I have to confess that this very fascination might be that same kind of fascination that makes some people look at photos (or video clips, just check out Youtube.com!) that have been taken of people that were going to be executed sometimes later ... it is disgusting, I know, but photos like that are thrilling no matter that they are that disgusting!

Jan-24-13  andyatchess: Blunderful
Feb-09-13
Premium Chessgames Member
  perfidious: < notyetagm: <square dance: ... at least our world champion saves his horrible blunders for exhibition games rather than choking at the biggest moment in his career.> This wasn't just a blunder. 34 ... e3???????????? was off the -scale- on the blunder chart.>

<Sellstein: <notyetagm:> Of course it was a horrible blunder but I don't understan why that makes you happy....>

To understand that, one would have to comprehend <notyetagm>'s frustration and inability to get satisfaction in any other way than by poking fun at others' errors.

You've blundered, so have I-we all have, even that paragon <notyet>, amazing as that may sound to the uninitiated.

For my money, he can get his rocks off in iggy-land.

<notyet: Did the WC forget how the little horsie moved? Sure seemed like it! LOL.>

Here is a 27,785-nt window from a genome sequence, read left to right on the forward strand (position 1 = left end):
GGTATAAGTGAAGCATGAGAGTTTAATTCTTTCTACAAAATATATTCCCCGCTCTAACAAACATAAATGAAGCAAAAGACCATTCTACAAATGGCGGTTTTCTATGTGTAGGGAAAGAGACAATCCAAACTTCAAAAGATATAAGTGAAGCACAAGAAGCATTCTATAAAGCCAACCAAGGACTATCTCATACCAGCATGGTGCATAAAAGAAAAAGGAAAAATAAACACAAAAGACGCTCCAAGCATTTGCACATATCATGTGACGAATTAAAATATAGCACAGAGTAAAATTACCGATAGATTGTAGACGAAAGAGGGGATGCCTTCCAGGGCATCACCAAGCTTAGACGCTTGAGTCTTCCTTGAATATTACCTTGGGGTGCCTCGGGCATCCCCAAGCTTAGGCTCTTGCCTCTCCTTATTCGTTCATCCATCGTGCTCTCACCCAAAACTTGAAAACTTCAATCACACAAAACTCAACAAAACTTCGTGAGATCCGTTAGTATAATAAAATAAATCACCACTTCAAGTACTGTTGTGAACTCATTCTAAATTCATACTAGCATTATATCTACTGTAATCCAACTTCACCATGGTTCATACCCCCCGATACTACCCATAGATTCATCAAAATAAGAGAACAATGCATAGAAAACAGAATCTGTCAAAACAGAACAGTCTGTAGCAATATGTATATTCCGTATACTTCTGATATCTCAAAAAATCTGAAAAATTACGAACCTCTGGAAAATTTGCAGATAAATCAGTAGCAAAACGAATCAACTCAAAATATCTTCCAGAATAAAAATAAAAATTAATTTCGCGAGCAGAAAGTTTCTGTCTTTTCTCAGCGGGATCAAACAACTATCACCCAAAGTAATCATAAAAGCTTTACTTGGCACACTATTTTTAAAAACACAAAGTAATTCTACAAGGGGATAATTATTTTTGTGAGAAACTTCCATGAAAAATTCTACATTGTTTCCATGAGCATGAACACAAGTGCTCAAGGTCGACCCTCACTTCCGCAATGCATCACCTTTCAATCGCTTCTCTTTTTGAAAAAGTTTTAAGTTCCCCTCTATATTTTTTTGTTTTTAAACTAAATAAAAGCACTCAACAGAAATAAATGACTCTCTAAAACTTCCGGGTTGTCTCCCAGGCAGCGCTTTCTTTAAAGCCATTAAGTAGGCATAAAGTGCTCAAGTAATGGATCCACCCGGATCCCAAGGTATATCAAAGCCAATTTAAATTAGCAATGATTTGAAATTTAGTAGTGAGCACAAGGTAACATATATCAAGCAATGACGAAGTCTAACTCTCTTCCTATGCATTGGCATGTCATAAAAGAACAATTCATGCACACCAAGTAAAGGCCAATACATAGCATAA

Here's to juvenilia.

Mar-18-13  hedgeh0g: <perfidious> Maybe we can all pool together and get <GM> Kramnik to play a match against <notyeta<GM>>. Afterwards, <notyet> can enlighten us mere mortals about all the tactical themes and ideas Kramnik used to demolish him in 20 moves.
Mar-18-13
Premium Chessgames Member
  perfidious: <hedgeh0g> Tell you what-there's a chance us itty-bitty planktons in a sea full of barrycudies could learn a thing or three from thet there match. Skeery to think about, like.
Feb-15-14  PJs Studio: Kramnik is the man for even getting this far against fearless super computer. Hats off to him for trying...period (although the 500k euro sheckles made it worthwhile ;)

There was speculation that interest in human-computer chess competition would plummet as a result of this Kramnik–Deep Fritz match. According to McGill University computer science professor Monty Newborn, "the science is done".

Can't argue with that. Although, how do these stud machines do with their (highly illegal for tournament) openings and ending programs removed? That's a far better test! (If I remember correctly, the GMs kick their butts.)

Apr-10-14  kingkuya: We really need a real annotation mark for "unimaginable ultra-blunder" or " move that fails to avoid obvious mate"
Jan-05-16  Joker2048: Kramnik is a very good player..
Why would he do something like that??
Its very unlikely from him!!!
Jun-12-16
Premium Chessgames Member
  morfishine: <34...Qe3> was not a blunder
Jun-26-16
Premium Chessgames Member
  amadeus: <morfishine: <34...Qe3> was not a blunder>

Ten years gone and I still don't understand it.

Jun-26-16  Atking: Yes a blunder could happen to everyone but isn't Black better around move 20(22)?
Dec-10-16  gareeb: Blundernik..!
Dec-10-16
Premium Chessgames Member
  perfidious: <gareeb: Blundernik..!>

Yeah, this finish defines Kramnik's career.

Apr-04-19
Premium Chessgames Member
  HeMateMe: the operator looks like an extra from that 70s TV show <Kung Fu>, those coolies that were building the transcontinental railroad.